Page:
Are Homeschool Grades Stupid?
My son Kevin thought my homeschool grades were stupid. "Who's going to believe the grades my Mom gives me?" he would say. Then he took classes at community college! The professors gave credit for class attendance, participation, discussion, and homework. If the students scored poorly on a test, they were allowed to "drop" one test. A teacher declared that the highest grade on each test was the "100%" grade, and all the other students were graded on a sliding scale. I had won Kevin over! "You were right, Mom! Your grades were a lot tougher than college!"
Grading vs. Mastery
First of all, if you give a grade based on tests alone, then you are doing your student a disservice. In high schools, as well as some colleges, students may never be judged based on test scores alone. After all, a test only measures what you DON'T know. We are trying to express what our children DO know. A grade is usually a mix of things, and if we don't grade with a mix of things as well, we are putting our kids at a disadvantage.
As homeschoolers, we tend to move on after our kids have mastered the material. If you are a parent that sends math problems, English papers or tests back to the student with "please correct this" messages, then you have high expectations. I recommend that when your student does "meet expectations" that you give them 100% for that test or assignment. If it means you're giving them a 4.0 in every class, that's fine - as long as they meet your high expectations.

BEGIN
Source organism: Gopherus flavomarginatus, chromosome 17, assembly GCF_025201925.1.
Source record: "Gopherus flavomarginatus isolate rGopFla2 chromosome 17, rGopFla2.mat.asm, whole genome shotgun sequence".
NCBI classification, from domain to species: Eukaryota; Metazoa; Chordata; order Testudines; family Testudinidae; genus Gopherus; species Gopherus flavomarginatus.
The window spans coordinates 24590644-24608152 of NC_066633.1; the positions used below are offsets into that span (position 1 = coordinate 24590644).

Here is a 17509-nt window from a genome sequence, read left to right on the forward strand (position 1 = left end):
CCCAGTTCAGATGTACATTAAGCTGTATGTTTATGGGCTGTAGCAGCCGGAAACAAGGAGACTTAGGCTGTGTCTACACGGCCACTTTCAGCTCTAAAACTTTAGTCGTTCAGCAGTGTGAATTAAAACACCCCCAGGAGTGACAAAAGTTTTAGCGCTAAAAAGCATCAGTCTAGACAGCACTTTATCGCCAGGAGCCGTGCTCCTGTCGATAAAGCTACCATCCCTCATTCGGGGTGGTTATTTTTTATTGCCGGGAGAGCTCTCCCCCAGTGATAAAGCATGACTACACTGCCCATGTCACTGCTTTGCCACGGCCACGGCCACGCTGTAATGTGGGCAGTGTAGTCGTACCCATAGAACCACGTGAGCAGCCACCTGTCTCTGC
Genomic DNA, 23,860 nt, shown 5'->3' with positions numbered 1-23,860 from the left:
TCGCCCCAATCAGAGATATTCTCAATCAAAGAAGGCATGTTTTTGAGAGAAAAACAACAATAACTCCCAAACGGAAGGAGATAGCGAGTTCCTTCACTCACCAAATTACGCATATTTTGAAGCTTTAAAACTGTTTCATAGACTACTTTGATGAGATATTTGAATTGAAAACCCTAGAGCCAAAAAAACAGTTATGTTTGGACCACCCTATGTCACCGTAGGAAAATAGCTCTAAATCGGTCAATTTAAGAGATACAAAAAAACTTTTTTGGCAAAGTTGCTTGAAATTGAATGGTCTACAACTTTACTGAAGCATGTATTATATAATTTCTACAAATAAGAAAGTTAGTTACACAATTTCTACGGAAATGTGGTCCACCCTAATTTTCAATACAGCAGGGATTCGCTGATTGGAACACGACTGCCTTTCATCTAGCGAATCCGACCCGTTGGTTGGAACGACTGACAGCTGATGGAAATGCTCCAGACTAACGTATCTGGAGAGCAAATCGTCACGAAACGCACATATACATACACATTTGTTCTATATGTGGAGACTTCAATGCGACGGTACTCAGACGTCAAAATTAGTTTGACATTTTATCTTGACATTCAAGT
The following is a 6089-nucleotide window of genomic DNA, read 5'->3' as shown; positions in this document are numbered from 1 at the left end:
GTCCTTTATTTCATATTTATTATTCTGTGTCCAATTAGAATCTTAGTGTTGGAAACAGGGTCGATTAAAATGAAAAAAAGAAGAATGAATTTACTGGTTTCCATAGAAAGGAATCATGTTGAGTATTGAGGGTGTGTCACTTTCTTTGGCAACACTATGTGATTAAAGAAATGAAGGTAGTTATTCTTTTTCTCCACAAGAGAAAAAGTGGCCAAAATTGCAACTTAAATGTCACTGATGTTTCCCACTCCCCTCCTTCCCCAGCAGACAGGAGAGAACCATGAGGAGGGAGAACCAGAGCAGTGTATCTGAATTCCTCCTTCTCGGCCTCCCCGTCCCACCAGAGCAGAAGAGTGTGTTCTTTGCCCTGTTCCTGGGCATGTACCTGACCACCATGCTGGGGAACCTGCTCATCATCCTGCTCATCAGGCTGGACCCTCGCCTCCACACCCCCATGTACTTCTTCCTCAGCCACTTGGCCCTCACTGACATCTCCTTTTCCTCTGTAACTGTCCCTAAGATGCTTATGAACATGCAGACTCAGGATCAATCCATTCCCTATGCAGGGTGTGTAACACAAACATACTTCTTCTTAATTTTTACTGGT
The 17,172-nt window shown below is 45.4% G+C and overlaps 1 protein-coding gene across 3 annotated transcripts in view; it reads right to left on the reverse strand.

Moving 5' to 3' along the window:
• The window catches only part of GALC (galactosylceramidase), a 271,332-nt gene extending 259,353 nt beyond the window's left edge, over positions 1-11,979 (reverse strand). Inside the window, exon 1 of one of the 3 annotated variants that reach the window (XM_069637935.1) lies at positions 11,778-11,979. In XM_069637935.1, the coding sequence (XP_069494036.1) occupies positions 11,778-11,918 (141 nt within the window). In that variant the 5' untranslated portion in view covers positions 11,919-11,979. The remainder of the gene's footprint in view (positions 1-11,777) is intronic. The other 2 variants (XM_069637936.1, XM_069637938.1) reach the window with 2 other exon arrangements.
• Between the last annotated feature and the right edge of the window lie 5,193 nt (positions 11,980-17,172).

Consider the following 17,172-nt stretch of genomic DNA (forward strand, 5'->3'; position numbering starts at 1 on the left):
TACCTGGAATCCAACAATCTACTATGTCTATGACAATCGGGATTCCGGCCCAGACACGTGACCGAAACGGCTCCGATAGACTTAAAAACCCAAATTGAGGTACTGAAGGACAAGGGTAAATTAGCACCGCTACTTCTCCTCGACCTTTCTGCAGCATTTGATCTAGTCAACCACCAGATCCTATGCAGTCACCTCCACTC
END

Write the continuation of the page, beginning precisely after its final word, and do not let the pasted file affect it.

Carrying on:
How do you give a grade when you don't give any tests??
The key is to think about how you DO evaluate your children. Just between you and me (don't tell!) the ways we evaluate are often the same things we nag about. Isn't that a dirty little secret? Consider these phrases: "are you done with your reading yet?" (Yes? Literature Reading, 100%.) Or "have you finished your spelling words yet?" (Yes? Spelling Practice, 100%). Sometimes the things that we nag at them NOT to do are also ways that we evaluate. For example, "Kevin, will you PLEASE leave that chessboard alone!" (Daily Chess Practice, 100%) or "Alex, get away from the piano!" (Piano Practice, 100%).